Black Milk

Prime Cut's new production brings Russia to life on the Irish stage once again

Just what is it about Russia - and Russian drama - that Irish playwrights find so inspiring? In recent years Frank McGuinness, Thomas Kilroy and, most notably, Brian Friel have all wrestled with Chekhov. Now a new production from Belfast’s Prime Cut is getting to grips with one of Russia's foremost contemporary dramatists.

Written by Vassily Sigarev, Black Milk receives its Irish premier at this year’s Belfast Festival. Set in a remote, rural railway station, the play is a darkly comic dissection of the clash between old values and those of post-communist 21st century Russia, revealing the timeless and universal battle between rural and urban, old and young and new rich and new poor.

It is a long way from Belfast to Moscow (1690 miles to be precise), but director Matthew Torney believes Black Milk has plenty to offer Northern Irish audiences: ‘The play looks at the underclass, an urban underclass and a rural underclass. It’s about people struggling to survive, and that's something we can all understand, especially in these difficult economic times,’ he tells CultureNorthernIreland during a break from rehearsals at Belfast’s Southbank Playhouse.

Actor Packy Lee, who plays the role of Lyovchick in Black Milk, agrees. ‘I think this play tells a story that everyone in Belfast can relate to,’ he comments. ‘I think Northern Ireland is becoming more like Dublin, which is more like Moscow with the level of poverty, the disparity between rich and poor, the people sleeping on the streets.

‘Nowadays if you walk up the Shankill road or the Falls road you’ll see people from here begging on the streets but there are also people from other countries. It’s particularly hard on them, without the support of their people.’

Sigarev’s plays have received plaudits across the globe. He won the London Evening Standard Award for the most promising new playwright for Plasticine in 2002, and his work has been performed around the world. Belfast-born Torney, who has returned home from New York to direct the project, is full of praise for the Russian dramatist.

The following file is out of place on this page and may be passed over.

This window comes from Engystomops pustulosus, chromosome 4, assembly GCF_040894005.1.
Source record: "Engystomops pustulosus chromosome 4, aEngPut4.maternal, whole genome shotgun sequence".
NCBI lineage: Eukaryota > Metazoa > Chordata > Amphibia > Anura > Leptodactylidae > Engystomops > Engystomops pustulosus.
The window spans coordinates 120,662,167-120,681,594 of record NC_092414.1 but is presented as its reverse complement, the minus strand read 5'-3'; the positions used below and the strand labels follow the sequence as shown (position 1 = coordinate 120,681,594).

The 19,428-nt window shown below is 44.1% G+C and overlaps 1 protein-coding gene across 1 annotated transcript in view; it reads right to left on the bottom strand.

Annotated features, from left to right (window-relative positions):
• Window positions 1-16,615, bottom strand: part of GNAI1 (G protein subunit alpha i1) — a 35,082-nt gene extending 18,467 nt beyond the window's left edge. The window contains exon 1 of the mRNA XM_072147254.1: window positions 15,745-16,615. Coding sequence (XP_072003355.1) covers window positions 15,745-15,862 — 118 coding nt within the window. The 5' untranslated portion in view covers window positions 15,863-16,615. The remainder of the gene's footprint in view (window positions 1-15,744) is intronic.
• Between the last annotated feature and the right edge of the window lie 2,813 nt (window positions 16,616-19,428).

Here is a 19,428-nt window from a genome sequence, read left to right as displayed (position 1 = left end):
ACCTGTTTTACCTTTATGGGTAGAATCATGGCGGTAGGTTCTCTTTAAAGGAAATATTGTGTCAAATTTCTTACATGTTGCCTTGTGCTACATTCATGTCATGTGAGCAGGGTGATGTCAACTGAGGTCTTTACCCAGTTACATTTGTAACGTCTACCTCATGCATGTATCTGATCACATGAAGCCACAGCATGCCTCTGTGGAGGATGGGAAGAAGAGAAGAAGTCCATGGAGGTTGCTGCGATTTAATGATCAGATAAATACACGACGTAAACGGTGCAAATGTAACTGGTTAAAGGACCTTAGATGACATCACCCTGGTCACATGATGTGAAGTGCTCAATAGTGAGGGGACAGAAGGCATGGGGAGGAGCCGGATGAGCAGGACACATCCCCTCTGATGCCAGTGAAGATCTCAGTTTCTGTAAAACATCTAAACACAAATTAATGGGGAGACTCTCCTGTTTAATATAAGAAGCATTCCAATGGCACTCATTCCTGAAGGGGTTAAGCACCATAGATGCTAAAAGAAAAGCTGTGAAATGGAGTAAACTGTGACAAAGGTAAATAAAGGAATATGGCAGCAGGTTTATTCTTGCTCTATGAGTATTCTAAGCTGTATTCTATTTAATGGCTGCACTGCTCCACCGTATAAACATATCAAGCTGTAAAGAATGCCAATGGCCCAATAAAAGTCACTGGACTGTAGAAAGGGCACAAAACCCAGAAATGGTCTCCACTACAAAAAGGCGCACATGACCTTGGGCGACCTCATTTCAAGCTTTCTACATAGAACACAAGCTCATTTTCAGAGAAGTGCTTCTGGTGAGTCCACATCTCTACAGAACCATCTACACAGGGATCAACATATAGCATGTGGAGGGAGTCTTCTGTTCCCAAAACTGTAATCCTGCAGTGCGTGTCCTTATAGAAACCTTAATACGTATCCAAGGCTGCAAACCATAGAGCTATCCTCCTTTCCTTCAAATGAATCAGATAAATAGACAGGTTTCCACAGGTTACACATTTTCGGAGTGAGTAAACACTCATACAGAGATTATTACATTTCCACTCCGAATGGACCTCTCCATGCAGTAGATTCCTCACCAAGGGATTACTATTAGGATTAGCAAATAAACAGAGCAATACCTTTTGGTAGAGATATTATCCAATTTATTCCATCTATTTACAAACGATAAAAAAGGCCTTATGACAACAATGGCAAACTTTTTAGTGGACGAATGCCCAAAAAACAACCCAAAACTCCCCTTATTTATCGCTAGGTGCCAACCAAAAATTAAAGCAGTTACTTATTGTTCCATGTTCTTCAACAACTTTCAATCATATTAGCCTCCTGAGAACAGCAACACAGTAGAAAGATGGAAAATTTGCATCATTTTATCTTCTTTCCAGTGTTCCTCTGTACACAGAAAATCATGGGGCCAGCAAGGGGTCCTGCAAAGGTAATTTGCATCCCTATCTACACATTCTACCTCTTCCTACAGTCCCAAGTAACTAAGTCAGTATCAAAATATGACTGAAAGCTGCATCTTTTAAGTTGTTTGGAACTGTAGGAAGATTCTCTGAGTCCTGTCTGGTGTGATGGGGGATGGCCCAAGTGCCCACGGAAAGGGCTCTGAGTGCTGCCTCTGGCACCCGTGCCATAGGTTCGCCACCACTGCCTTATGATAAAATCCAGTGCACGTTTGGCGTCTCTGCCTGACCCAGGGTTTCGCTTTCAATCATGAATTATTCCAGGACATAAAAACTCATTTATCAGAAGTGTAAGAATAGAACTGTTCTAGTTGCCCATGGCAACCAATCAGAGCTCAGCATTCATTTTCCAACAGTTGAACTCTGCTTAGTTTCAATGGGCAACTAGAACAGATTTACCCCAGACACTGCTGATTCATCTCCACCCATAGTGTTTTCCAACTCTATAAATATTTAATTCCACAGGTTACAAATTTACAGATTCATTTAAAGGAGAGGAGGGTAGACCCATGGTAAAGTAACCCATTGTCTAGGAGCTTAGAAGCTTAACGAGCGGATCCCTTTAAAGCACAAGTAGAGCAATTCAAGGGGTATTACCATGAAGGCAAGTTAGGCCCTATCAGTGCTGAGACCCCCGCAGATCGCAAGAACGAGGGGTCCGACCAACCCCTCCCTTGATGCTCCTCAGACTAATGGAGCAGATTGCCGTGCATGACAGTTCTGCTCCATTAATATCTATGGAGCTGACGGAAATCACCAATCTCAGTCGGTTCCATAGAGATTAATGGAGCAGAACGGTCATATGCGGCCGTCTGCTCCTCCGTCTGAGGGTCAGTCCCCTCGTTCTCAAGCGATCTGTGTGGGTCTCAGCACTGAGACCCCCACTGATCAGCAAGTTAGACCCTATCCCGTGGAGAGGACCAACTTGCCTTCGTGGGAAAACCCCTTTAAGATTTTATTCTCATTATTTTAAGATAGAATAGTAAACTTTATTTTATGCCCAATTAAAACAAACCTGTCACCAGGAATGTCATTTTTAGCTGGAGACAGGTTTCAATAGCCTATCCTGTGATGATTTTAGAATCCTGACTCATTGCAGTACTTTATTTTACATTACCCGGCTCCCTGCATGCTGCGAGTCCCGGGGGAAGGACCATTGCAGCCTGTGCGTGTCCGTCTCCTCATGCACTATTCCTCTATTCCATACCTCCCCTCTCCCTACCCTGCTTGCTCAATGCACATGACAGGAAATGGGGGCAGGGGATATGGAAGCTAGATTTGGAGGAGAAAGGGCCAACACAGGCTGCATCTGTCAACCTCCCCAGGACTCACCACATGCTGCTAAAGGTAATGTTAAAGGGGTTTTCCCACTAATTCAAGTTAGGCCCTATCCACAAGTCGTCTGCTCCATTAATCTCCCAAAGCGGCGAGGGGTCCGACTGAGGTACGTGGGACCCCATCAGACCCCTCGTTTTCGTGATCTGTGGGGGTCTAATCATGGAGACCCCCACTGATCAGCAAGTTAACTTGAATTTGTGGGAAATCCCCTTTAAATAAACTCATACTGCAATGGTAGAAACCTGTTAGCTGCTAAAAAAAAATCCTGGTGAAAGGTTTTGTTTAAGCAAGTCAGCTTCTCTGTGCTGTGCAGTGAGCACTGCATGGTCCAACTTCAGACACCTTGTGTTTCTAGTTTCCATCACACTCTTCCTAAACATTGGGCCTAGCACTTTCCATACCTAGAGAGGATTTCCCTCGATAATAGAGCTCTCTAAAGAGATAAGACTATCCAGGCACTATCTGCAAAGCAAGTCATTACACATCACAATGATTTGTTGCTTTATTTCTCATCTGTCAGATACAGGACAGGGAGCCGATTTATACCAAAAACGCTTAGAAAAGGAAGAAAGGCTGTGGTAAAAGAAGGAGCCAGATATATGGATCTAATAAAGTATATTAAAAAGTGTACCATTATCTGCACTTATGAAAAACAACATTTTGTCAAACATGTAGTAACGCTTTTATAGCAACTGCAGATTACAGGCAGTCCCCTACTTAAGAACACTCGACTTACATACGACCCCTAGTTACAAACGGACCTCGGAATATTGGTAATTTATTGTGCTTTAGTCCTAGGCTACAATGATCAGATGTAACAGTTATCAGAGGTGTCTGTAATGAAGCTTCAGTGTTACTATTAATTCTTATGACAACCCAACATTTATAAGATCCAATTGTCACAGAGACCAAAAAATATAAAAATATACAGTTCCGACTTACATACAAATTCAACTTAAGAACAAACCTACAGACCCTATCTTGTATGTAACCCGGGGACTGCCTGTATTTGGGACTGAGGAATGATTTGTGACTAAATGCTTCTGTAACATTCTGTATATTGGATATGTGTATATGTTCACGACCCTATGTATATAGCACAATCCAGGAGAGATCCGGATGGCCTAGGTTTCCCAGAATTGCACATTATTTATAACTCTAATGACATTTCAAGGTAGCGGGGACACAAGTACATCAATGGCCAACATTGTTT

Black Milk was first produced in London at The Royal Court in 2003 and consolidated Sigarev’s reputation as one of the world’s most exciting dramatists. I am thrilled to be back home in Belfast and working with Prime Cut to bring this exciting performance to the city,’ he enthuses.

Sigarev’s first two works, Plasticine and Ladybird, were both set in urban contexts, but with Black Milk he turns his attention on the countryside, and its uneasy relationship with the bustling metropolises of Moscow and St Petersburg. ‘This play is his first to focus on rural Russia, and how out of step it is with modern Russia,’ Torney says.

Rural-urban, rich-poor, old money-new wealth: these dynamics are present in just about every society. So why are Russian dramas particularly popular amongst Irish writers and directors? ‘There is something about the Russian temperament that the Irish really understand and relate to,’ Torney suggests. ‘There is also the spirit of the people that is very like ourselves.’

‘They are a deeply passionate people. I think that’s one of the reasons why Russian plays work so well in Ireland,’ says Amy Molloy, who plays the female lead in Black Milk.

Having had the chance to play Poppet - Lyovchick’s heavily pregnant wife who is stranded in the Russian countryside with her husband when their train to Moscow does not arrive - Molloy longs to truly experience the world’s largest country: ‘Russia is such a fascinating mish-mash of cultures and people. I have never been there but doing this play just makes me want to go even more. I’d love to travel the Trans-Siberian Railway - at least until I land a big movie role in Moscow.’

From Russia with Love has already been done, but it seems that, for the next generation of Irish players, Russian drama has lost none of its allure.

Peter Geoghegan

Black Milk runs at the Brian Friel Theatre, Belfast from Saturday October 22 to Sunday October 31 as part of the Ulster Bank Belfast Festival at Queen's. Check out Culture Live! listings for more info.